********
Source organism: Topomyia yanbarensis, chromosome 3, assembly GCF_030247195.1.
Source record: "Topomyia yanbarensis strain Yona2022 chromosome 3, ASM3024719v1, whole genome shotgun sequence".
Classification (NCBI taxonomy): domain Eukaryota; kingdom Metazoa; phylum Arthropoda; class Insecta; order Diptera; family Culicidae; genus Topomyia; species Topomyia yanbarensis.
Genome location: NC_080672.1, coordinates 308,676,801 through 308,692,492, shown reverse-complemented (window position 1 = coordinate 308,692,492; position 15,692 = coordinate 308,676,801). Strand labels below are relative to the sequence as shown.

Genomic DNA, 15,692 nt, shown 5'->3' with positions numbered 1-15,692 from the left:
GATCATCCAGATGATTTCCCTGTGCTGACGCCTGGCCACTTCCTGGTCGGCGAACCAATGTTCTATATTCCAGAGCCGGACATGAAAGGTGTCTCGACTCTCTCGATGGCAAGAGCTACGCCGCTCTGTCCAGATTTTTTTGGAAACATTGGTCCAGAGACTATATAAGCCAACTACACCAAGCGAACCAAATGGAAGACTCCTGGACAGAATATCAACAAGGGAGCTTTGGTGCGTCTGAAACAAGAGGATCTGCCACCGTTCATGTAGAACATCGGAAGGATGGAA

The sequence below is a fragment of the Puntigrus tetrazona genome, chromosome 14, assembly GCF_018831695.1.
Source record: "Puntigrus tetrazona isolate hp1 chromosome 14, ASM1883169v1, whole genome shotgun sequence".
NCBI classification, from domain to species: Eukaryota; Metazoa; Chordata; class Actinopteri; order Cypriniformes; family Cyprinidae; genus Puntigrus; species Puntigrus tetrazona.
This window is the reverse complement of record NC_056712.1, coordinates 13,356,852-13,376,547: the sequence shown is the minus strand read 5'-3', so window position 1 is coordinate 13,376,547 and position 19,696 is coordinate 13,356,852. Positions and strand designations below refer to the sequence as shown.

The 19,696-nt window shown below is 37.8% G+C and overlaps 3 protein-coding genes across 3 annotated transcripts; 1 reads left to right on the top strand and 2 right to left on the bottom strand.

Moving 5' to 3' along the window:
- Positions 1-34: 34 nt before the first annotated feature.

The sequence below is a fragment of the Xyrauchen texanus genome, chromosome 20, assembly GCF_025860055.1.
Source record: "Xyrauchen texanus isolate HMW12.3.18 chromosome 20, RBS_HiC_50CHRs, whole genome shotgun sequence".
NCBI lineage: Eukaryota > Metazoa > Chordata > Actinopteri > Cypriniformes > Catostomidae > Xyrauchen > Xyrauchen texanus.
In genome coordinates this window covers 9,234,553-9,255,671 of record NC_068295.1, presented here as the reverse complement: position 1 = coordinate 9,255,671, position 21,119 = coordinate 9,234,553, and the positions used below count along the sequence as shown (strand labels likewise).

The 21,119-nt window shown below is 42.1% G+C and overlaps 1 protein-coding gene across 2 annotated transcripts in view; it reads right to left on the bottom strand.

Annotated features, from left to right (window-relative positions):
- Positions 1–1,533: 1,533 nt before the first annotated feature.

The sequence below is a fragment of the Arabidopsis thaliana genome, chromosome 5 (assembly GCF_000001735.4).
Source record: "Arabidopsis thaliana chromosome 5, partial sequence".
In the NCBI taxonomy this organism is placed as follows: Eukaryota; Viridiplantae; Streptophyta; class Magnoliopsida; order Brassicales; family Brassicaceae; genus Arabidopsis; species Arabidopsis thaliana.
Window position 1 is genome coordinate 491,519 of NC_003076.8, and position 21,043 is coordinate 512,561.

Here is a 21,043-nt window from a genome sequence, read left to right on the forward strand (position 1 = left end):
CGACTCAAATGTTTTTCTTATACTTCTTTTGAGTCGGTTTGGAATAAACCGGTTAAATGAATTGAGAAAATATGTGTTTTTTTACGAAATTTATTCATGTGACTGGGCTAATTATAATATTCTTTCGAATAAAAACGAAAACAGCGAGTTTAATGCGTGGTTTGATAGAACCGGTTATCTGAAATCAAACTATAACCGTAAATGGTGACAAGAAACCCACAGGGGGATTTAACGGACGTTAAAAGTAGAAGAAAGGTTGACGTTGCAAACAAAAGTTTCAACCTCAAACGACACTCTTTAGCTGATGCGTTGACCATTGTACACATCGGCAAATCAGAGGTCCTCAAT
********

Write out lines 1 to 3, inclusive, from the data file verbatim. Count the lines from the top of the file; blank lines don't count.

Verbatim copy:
Source organism: Topomyia yanbarensis, chromosome 3, assembly GCF_030247195.1.
Source record: "Topomyia yanbarensis strain Yona2022 chromosome 3, ASM3024719v1, whole genome shotgun sequence".
Classification (NCBI taxonomy): domain Eukaryota; kingdom Metazoa; phylum Arthropoda; class Insecta; order Diptera; family Culicidae; genus Topomyia; species Topomyia yanbarensis.